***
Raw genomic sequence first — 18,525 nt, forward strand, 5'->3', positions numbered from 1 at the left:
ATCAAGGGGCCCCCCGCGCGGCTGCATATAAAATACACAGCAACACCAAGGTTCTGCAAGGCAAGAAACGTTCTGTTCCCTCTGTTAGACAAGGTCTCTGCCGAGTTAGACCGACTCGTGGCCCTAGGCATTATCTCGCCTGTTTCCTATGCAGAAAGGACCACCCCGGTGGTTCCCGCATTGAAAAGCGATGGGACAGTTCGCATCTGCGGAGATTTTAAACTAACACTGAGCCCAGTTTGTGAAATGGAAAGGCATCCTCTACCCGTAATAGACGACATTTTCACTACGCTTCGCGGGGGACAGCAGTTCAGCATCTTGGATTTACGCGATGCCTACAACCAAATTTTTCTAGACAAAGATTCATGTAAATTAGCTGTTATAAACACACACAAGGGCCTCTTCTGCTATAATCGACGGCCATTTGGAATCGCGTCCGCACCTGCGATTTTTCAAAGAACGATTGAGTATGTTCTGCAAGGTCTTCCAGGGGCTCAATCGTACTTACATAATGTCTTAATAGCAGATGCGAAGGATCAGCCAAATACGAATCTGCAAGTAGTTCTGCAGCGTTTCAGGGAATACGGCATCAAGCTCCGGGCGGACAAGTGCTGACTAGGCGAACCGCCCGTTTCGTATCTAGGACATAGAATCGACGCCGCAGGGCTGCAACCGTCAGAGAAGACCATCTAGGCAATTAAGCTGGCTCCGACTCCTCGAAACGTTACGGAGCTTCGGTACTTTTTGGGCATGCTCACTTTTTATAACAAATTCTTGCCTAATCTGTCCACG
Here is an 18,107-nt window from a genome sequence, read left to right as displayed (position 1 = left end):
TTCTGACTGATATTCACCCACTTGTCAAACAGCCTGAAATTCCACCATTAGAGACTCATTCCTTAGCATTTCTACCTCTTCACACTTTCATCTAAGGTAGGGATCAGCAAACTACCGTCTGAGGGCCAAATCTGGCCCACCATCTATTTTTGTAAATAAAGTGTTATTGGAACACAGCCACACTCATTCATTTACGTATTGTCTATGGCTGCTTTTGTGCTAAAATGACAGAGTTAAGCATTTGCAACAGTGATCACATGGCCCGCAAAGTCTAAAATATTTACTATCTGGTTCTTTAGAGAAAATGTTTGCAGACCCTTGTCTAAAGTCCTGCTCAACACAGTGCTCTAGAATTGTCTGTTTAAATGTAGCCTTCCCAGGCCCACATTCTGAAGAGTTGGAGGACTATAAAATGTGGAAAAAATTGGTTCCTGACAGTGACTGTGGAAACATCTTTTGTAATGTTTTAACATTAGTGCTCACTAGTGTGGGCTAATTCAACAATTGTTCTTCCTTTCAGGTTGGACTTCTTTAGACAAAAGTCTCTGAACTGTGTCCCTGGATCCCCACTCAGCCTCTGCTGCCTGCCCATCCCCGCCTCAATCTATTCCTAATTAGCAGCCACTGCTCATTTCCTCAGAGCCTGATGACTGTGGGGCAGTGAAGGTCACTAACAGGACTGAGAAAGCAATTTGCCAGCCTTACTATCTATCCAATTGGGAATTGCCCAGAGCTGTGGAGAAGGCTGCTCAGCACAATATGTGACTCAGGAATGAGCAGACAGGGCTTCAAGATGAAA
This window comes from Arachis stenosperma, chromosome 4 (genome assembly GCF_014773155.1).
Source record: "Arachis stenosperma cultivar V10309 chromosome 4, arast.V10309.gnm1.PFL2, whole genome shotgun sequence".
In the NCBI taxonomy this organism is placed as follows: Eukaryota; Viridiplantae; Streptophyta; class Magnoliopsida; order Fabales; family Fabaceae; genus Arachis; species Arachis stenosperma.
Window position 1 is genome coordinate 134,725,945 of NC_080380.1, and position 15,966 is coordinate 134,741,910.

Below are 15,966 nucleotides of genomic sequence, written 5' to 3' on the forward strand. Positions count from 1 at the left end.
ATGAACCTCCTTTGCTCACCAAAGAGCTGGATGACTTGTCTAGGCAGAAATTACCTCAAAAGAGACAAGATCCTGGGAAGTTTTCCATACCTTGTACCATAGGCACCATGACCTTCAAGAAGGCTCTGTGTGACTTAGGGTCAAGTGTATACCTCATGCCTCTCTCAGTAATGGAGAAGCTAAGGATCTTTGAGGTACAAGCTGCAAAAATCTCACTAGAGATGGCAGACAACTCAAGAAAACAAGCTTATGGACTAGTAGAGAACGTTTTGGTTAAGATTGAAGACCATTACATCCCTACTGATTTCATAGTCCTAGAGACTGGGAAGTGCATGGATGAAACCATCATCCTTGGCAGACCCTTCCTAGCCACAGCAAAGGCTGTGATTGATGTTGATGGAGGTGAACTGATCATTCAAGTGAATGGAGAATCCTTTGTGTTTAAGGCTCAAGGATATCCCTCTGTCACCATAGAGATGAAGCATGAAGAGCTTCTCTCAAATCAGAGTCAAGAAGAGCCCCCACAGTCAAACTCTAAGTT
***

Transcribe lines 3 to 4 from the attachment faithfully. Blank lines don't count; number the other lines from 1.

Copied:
Here is an 18,107-nt window from a genome sequence, read left to right as displayed (position 1 = left end):
TTCTGACTGATATTCACCCACTTGTCAAACAGCCTGAAATTCCACCATTAGAGACTCATTCCTTAGCATTTCTACCTCTTCACACTTTCATCTAAGGTAGGGATCAGCAAACTACCGTCTGAGGGCCAAATCTGGCCCACCATCTATTTTTGTAAATAAAGTGTTATTGGAACACAGCCACACTCATTCATTTACGTATTGTCTATGGCTGCTTTTGTGCTAAAATGACAGAGTTAAGCATTTGCAACAGTGATCACATGGCCCGCAAAGTCTAAAATATTTACTATCTGGTTCTTTAGAGAAAATGTTTGCAGACCCTTGTCTAAAGTCCTGCTCAACACAGTGCTCTAGAATTGTCTGTTTAAATGTAGCCTTCCCAGGCCCACATTCTGAAGAGTTGGAGGACTATAAAATGTGGAAAAAATTGGTTCCTGACAGTGACTGTGGAAACATCTTTTGTAATGTTTTAACATTAGTGCTCACTAGTGTGGGCTAATTCAACAATTGTTCTTCCTTTCAGGTTGGACTTCTTTAGACAAAAGTCTCTGAACTGTGTCCCTGGATCCCCACTCAGCCTCTGCTGCCTGCCCATCCCCGCCTCAATCTATTCCTAATTAGCAGCCACTGCTCATTTCCTCAGAGCCTGATGACTGTGGGGCAGTGAAGGTCACTAACAGGACTGAGAAAGCAATTTGCCAGCCTTACTATCTATCCAATTGGGAATTGCCCAGAGCTGTGGAGAAGGCTGCTCAGCACAATATGTGACTCAGGAATGAGCAGACAGGGCTTCAAGATGAAA